Picks and Pans Review: The First Deadly Sin

UPDATED 12/01/1980 at 01:00 AM EST Originally published 12/01/1980 at 01:00 AM EST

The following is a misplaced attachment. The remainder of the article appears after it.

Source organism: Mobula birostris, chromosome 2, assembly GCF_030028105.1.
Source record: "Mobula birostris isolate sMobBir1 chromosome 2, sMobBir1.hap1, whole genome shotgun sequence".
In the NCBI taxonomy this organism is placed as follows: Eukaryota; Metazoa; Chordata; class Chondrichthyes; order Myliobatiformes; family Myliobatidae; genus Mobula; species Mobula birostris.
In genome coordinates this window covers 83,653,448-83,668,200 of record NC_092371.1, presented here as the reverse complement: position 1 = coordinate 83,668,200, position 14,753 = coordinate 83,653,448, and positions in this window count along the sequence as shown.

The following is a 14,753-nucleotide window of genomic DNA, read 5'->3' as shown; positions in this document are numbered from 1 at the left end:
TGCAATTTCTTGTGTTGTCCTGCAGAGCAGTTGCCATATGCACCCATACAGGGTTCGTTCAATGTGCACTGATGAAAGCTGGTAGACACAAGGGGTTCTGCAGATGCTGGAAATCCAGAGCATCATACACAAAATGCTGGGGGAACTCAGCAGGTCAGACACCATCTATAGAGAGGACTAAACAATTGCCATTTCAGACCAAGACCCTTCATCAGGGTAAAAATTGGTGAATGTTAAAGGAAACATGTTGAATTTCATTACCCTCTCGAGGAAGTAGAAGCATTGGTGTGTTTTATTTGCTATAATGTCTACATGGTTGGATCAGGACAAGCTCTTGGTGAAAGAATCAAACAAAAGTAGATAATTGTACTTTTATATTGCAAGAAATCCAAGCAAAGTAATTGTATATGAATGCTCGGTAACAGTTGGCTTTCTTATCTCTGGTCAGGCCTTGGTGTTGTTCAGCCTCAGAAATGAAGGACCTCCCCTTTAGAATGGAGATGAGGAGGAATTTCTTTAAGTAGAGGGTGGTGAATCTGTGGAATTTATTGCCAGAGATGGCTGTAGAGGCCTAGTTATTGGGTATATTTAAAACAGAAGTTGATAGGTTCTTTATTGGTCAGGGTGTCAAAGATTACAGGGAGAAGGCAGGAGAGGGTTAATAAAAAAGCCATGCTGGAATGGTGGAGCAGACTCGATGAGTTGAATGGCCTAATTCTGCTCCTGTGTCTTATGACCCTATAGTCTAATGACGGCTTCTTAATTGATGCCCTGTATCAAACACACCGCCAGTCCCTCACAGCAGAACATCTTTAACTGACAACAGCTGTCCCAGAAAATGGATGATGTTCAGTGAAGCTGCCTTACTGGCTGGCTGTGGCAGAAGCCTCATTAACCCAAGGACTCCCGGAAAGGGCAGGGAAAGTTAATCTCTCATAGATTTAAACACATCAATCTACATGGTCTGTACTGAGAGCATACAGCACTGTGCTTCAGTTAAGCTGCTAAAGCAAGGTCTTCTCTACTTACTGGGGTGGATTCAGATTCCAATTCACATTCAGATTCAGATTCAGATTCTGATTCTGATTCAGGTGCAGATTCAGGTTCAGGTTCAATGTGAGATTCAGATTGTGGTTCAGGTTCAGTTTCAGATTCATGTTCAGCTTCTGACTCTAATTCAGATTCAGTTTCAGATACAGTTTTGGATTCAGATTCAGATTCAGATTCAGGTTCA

Early in the second stage of his movie career, Frank Sinatra delivered memorable dramatic performances in From Here to Eternity and The Man with the Golden Arm. After that, however, his acting, musicals excepted, was characterized mostly by insouciance in a series of monotonous tough-guy, wise-guy roles. This, his first feature film in 10 years, offers tantalizing glimpses of how effective an actor he could have been. Playing a weary, ready-to-retire New York City cop trying to catch a psychotic murderer, he displays real flashes of warmth, wit and vulnerability. Director Brian Hutton, however, whose top credit is Where Eagles Dare, at times lets Sinatra get away with offhand readings, at others cuts him off in mid-emotion. A preposterous script from Lawrence Sanders' hit novel doesn't help. Only the supporting cast provides some interest, albeit of an eccentric kind. Faye Dunaway establishes a record of sorts by playing her whole part as Sinatra's wife drowsing in a hospital bed. Martin Gabel, as a museum curator assisting on the case, is phenomenally hammy. James Whitmore employs all his upstaging tricks as a medical examiner. And David Dukes does a twitchy, road show DeNiro as the killer The result may not be a sin, but it is a transgression. (R)

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